How popular is your name? Popular baby names for 2013 and other years are on the Social Security website at www.socialsecurity.gov/OACT/babynames/. There you can learn popular baby names for the nation, by state, and see changes in popularity of a given name over many years. Other information for new parents is there too.

Nationally for 2013, the five most popular male names were Noah, Liam, Jacob, Mason and William. The five most popular female names were Sophia, Emma, Olivia, Isabella and Ava.  

Different spellings of similar names are not combined when compiling the popular name lists. For example, the names Caitlin, Caitlyn, Kaitlin, Kaitlyn, Kaitlynn, Katelyn, and Katelynn are considered separate names and each has its own rank.

New parents are encouraged to request a Social Security number (SSN) for their newborn through the hospital as part of the birth registration process. 

Very popular, this free and voluntary process, called Enumeration at Birth, allows the state agency that issues birth certificates to send the child’s birth registration information directly to the Social Security Administration. Without any additional paperwork, a SSN is issued to the child and the card mailed to the parents.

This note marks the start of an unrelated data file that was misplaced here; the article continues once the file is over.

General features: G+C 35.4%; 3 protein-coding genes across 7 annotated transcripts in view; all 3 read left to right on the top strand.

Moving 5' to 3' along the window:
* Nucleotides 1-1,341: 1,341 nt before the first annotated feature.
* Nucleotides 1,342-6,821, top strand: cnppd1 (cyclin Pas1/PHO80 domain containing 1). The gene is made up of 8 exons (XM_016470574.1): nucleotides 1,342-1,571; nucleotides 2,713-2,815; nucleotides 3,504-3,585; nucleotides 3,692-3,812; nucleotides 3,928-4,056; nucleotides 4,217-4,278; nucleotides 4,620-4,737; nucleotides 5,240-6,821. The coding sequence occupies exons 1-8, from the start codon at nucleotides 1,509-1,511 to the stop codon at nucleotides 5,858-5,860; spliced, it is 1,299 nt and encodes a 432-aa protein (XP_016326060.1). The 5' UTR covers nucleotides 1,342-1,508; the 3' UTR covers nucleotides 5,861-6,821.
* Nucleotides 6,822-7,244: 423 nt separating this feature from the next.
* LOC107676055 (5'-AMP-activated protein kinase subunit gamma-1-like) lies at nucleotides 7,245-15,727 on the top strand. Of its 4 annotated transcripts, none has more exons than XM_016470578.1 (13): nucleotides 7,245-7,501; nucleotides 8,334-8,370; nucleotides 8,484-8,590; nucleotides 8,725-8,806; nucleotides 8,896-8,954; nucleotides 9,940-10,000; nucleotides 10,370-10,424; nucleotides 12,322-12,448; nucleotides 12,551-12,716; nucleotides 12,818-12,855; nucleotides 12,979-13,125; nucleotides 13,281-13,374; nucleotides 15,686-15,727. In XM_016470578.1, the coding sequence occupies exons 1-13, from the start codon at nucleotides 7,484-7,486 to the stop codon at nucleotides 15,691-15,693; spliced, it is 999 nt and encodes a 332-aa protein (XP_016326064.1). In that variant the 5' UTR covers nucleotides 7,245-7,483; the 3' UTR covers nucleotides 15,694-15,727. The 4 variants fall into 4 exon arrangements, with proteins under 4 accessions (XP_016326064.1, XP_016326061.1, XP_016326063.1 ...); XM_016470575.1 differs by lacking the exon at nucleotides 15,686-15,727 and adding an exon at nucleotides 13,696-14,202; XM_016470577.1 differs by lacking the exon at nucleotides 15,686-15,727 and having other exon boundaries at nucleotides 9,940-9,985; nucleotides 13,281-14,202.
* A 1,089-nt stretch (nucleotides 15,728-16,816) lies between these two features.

If not using Enumeration at Birth, parents must first wait for the newborn’s official birth certificate to be issued before requesting a Social Security number for him or her. Then they must complete a SSN application and show the child’s birth certificate plus their own ID documents to Social Security. It is much easier and faster to do this as part of your child’s birth registration. Learn more at www.ssa.gov/pubs/EN-05-10023.pdf.

 

By individual state: popular baby names of 2013

Following up my earlier post about the popular baby names of 2013, earlier today the Social Security Administration announced the most popular 2013 baby names by individual state. You can look up the top 100 names for your state here. 

Different spellings of similar names are not combined. For example, the names Caitlin, Caitlyn, Kaitlin, Kaitlyn, Kaitlynn, Katelyn, and Katelynn are considered separate names and each has its own rank.

Following are the top 10 male and female baby names of 2013 for states in my immediate area:  

Popular baby names of 2013